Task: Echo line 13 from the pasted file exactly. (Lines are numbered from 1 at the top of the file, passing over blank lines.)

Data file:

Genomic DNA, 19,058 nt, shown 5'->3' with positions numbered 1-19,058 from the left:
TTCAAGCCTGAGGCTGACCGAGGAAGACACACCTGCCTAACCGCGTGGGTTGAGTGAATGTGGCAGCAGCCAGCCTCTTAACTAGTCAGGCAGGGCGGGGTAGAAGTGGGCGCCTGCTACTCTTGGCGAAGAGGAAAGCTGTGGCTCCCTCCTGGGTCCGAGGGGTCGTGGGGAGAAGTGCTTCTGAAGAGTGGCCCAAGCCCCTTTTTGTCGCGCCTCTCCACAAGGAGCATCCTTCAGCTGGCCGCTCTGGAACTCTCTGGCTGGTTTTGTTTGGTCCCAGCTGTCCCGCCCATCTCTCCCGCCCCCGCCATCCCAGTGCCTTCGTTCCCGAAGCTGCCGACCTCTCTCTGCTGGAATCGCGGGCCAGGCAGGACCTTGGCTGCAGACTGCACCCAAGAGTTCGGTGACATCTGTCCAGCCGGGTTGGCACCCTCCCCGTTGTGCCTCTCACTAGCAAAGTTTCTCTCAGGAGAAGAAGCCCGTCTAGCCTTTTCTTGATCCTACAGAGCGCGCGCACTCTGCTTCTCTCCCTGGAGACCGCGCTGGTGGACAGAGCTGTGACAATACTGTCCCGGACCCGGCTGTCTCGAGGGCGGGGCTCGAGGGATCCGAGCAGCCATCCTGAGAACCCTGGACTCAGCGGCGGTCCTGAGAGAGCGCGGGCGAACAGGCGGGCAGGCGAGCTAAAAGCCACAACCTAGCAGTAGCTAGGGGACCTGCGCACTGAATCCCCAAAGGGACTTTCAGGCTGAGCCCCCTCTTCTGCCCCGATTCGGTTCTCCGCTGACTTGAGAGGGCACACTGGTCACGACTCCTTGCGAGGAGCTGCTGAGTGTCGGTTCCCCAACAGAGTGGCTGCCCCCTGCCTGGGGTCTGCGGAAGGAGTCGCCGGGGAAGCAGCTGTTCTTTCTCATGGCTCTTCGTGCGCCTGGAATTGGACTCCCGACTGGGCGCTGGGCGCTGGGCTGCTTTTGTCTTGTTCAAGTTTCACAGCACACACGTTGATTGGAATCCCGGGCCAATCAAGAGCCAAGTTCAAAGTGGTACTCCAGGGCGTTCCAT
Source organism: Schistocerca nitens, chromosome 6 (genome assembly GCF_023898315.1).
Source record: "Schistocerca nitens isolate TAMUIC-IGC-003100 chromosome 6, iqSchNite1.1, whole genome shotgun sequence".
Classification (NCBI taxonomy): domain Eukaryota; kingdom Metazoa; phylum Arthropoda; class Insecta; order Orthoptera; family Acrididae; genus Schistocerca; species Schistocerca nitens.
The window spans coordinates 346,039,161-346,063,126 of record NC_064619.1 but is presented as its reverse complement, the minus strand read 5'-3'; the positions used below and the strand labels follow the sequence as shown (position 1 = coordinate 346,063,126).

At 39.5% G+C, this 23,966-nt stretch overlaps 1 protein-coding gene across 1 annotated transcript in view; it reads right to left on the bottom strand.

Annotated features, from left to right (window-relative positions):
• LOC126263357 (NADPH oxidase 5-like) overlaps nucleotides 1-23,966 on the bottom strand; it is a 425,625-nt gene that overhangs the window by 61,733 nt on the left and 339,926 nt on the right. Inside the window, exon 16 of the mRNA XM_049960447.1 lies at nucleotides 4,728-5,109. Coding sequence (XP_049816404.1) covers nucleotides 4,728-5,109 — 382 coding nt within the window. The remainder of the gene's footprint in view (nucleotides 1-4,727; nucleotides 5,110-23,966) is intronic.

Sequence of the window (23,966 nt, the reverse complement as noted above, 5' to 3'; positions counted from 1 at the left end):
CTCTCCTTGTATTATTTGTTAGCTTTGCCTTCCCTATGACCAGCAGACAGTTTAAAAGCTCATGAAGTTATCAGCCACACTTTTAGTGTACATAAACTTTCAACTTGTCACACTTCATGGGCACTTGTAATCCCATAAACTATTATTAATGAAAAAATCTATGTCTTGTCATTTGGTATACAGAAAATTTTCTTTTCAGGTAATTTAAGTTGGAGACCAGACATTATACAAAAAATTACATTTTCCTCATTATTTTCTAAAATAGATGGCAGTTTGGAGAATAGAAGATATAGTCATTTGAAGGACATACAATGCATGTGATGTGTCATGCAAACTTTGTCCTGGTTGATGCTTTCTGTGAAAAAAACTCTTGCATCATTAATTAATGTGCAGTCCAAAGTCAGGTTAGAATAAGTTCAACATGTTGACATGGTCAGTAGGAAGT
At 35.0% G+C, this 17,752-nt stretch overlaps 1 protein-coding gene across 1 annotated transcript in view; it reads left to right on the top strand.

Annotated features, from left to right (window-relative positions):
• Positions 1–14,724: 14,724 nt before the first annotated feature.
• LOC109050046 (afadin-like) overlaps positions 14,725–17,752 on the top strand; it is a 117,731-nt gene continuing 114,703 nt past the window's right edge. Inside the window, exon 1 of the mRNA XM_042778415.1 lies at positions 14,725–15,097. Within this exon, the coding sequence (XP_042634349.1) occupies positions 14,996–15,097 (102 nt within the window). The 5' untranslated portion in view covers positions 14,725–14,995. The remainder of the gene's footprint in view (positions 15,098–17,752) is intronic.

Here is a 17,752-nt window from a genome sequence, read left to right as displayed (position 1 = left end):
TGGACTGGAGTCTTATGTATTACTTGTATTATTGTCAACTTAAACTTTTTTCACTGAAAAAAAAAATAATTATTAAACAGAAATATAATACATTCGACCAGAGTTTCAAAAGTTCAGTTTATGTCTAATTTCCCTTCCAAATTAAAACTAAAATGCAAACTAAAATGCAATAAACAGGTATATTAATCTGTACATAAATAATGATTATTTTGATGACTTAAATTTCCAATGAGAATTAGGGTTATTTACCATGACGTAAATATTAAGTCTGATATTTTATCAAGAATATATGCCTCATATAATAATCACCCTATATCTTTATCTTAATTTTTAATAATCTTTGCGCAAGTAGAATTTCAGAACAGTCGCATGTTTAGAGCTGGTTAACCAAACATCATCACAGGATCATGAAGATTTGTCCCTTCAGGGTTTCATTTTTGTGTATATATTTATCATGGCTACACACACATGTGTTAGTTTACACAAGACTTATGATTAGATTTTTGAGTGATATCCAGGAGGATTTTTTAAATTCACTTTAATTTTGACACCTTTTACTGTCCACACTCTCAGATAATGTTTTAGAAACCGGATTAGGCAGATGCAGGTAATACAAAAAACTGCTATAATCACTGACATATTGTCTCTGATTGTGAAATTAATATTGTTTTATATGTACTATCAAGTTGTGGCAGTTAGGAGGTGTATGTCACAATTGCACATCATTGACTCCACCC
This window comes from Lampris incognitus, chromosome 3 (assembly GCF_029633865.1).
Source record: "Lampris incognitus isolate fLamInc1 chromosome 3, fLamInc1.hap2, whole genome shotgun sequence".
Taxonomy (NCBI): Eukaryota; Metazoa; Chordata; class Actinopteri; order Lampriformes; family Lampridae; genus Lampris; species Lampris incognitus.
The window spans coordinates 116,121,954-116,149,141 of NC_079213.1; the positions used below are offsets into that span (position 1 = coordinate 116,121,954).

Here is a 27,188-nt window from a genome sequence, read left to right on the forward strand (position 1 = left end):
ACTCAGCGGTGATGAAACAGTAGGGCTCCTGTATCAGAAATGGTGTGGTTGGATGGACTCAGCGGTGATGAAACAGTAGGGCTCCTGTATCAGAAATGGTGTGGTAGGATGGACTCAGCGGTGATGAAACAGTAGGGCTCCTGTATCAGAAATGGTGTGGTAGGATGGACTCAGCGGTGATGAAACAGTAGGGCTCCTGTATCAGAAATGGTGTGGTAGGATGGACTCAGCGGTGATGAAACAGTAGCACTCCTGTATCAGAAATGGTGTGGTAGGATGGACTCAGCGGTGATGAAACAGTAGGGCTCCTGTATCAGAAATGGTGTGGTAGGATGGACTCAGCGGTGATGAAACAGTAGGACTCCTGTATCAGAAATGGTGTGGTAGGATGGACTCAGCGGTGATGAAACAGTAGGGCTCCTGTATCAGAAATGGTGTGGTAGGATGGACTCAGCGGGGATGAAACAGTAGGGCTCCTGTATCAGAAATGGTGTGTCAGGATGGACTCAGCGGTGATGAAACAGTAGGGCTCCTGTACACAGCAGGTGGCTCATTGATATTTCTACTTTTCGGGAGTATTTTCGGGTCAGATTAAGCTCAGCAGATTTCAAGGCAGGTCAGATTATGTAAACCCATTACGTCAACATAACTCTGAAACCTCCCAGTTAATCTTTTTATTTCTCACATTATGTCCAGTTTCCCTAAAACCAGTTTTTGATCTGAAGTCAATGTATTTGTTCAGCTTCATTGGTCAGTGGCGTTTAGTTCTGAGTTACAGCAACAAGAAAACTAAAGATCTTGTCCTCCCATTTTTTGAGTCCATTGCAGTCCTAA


Annotated features, from left to right (window-relative positions):